“Incentivized limited IP waivers may offer a compromise to bridge the gap between maintaining IP rights (and thus relying on charity alone) and arbitrary compulsory licensing.”
In the early days of the vaccination efforts, Americans were anxiously online trying to register for a COVID-19 vaccination appointment. Reports of success at 1:30 am and 2:30 am made the rounds as new appointments dropped onto websites. Also common were stories of vaccine elitism and discussions of which vaccine is “the best.” News reports continue to show a steady uptick in the percentage of vaccinated Americans.
Elsewhere in the world though, the story is very different, and a darker picture is emerging. In Africa, many countries have vaccinated less than 2% of their population. While vaccine distribution is difficult in many regions of the developing world, this is a hurdle that medical assistance groups, such as Doctors Without Borders, are accustomed to handling. The challenges are known. What is most difficult in combating COVID-19 is obtaining the vaccines in the first place. Some argue that IP rights are the key problem and should be waived, while others claim they are the only solution and that waiver would be catastrophic. This article suggests a third option, somewhere between voluntary vaccine donation and a full waiver of IP rights, that may offer a way forward.
As has been written here before, the difficulty in vaccinating those in less developed countries is, in part, supply and demand. Wealthier countries have already purchased most of the vaccine supplies produced by the major vaccine suppliers. Some countries, including the United States, have stated that some vaccines will be donated to other countries. While laudable, these efforts are piecemeal, entirely voluntary, and still may not fully resolve the supply and demand issues. Other than opprobrium, there are no mechanisms to force major industrialized nations to purchase and donate vaccines or to convince vaccine developers to donate their in-demand product.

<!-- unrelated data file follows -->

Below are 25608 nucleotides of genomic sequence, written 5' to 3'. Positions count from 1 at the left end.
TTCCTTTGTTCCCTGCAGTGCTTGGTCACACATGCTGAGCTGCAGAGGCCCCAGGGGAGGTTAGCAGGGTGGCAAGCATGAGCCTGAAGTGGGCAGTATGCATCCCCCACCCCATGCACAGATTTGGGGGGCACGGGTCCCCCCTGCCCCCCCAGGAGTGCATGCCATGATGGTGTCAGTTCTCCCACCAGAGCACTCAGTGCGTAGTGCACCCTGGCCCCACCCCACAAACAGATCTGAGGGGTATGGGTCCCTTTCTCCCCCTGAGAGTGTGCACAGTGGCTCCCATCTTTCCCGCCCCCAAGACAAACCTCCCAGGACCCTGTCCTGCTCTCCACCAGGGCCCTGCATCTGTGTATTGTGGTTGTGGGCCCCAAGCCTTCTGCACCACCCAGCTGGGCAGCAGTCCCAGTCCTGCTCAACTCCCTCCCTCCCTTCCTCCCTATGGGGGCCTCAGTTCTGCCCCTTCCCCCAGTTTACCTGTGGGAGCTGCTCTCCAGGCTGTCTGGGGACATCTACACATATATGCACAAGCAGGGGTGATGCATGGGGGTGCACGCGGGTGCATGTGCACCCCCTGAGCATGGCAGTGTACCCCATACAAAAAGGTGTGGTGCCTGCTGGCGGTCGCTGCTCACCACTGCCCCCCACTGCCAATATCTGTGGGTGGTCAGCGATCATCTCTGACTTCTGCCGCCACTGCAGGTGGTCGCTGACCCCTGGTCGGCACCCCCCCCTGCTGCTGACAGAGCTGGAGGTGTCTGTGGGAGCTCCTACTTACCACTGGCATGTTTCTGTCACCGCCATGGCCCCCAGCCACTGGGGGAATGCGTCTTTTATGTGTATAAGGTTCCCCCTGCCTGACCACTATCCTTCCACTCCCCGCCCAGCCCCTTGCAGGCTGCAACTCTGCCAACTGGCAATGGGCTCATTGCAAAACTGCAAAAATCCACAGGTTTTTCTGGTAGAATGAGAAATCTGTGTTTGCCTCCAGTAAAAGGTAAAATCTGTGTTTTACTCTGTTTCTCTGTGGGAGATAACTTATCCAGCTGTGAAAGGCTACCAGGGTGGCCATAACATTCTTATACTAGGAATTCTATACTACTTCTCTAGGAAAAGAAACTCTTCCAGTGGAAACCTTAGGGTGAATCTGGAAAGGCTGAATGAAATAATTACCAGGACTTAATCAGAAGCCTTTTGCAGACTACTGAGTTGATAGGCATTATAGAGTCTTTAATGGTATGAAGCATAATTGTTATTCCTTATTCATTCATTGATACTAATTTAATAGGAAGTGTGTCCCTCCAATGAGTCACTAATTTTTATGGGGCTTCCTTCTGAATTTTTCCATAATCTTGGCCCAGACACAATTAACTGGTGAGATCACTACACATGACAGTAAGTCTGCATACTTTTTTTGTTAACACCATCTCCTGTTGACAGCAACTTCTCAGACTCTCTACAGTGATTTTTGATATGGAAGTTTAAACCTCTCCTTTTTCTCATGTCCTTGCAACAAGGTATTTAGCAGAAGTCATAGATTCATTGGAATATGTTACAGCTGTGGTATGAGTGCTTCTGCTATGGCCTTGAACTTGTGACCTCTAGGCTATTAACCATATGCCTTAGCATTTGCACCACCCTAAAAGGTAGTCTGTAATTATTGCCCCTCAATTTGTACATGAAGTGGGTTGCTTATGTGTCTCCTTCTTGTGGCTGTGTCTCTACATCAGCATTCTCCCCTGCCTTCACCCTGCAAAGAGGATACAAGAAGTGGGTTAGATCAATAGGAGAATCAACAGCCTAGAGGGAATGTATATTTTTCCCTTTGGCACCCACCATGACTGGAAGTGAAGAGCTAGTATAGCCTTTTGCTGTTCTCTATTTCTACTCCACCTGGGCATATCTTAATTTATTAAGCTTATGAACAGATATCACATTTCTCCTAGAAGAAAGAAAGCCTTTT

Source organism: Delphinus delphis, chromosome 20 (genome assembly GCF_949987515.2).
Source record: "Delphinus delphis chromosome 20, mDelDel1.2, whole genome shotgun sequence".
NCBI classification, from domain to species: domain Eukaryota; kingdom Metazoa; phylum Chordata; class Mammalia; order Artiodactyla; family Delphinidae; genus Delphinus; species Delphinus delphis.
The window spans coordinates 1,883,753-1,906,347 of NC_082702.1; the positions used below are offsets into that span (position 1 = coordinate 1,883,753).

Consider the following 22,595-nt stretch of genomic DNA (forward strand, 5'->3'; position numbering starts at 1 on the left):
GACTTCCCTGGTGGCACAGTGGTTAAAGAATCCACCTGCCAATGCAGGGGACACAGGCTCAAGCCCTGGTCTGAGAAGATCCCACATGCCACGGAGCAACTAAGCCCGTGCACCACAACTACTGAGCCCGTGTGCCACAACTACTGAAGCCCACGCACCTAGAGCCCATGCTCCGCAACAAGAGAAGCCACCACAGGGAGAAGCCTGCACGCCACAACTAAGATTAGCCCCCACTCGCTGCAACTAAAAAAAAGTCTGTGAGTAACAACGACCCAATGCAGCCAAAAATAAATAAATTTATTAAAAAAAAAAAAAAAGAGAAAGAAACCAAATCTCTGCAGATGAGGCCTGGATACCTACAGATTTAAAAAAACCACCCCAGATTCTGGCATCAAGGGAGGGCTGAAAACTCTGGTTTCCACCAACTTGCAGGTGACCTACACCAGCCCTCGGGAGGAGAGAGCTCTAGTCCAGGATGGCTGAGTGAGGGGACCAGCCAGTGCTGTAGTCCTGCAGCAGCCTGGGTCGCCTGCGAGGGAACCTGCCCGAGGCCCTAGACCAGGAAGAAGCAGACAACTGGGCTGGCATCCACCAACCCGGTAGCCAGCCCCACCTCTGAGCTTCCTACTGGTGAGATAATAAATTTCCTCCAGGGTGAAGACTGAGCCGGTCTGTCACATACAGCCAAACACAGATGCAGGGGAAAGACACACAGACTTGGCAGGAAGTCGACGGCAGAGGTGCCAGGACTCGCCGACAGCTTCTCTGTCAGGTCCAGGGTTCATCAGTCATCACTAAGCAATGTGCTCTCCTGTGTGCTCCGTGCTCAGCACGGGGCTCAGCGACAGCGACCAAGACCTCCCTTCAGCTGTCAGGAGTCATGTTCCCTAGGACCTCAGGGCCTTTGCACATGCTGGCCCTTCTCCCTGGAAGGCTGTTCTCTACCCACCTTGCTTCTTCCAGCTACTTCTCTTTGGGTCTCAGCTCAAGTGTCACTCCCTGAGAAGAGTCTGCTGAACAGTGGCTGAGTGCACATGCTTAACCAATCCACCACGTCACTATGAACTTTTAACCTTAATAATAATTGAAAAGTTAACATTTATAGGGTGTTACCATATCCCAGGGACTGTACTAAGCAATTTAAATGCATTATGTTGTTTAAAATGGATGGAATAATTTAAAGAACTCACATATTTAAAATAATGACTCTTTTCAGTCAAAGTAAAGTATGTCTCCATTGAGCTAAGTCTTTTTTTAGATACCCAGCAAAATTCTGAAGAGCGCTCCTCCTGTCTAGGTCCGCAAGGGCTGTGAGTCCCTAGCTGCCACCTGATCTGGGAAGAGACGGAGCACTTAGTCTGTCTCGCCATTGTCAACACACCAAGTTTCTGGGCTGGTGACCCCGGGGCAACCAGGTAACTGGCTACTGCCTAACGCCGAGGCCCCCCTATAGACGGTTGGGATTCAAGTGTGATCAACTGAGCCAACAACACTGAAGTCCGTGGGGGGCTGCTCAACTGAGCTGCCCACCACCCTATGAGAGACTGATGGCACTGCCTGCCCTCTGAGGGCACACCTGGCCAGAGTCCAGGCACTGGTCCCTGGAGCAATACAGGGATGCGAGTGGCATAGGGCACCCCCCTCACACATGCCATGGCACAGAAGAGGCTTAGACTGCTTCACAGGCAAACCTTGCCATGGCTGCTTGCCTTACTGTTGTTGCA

One proposal to address vaccine supply issues has been suggested by India and South Africa. These two countries want the World Trade Organization (WTO) to waive intellectual property rights, so countries around the world can produce vaccines.
This proposed solution is attractive to countries like India and South Africa, which have pharmaceutical and vaccine manufacturing capability. Increasing COVID-19 vaccine production may take years, however, in countries without manufacturing facilities. Building the facilities and beginning production may not be possible before the end of the current pandemic.
Naturally, most countries where some of the largest vaccine makers are located, such as the United Kingdom, strenuously object to the waiver proposal. While the Biden administration has indicated some support, Germany remains firmly opposed. These objections are based, in part, on the large investments made in research and development, in many cases, over decades, that were used in developing not just a new vaccine, but also a new vaccine technology (mRNA vaccines) used for the first time. The United Kingdom and the European Union continue to argue that intellectual property rights are a key component driving innovation. They claim that waiving IP rights would not increase production and would discourage future investment in new technologies and solutions.
Patent rights in particular are of concern to the vaccine developers. The limited-time patent monopoly and the potential profits received during this time are incentives for companies to make the massive investments in research and development. Companies use the patent term to recoup their investment and make a profit. Like new drugs, each vaccine may be the product of thousands of failed experiments and research dead-ends, most of which are unknown to the public. With respect to COVID-19, the vaccine developers further are continuing their research, anticipating and targeting virus variants, which could be crucial for ending the current pandemic and halting a future pandemic. Ongoing research also may extend the benefits of a new drug to new patient populations and even our pets.
Waiving IP rights also could raise safety issues given that some COVID-19 vaccines are difficult to produce, store, and distribute. IP rights permit the vaccine developers to enter into agreements with trusted partners to make and distribute vaccines. They can be selective about their partners. Waiving IP rights removes this safety mechanism. Addressing the problems of safety and viable partners requires that health care infrastructure, including medical personnel, be developed and improved.
Where Compulsory Licensing Falls Short
The patent system does have a number of “circuit breakers” that allow government intervention before a patent term expires. A compulsory license is one such circuit breaker. When a public need or emergency arises, such as a pandemic or war, an issuing government may allow others to make the product, typically with a reasonable royalty paid to the patent owner. Any country that has issued a COVID-19 patent may issue a compulsory license to enable production by companies within the country.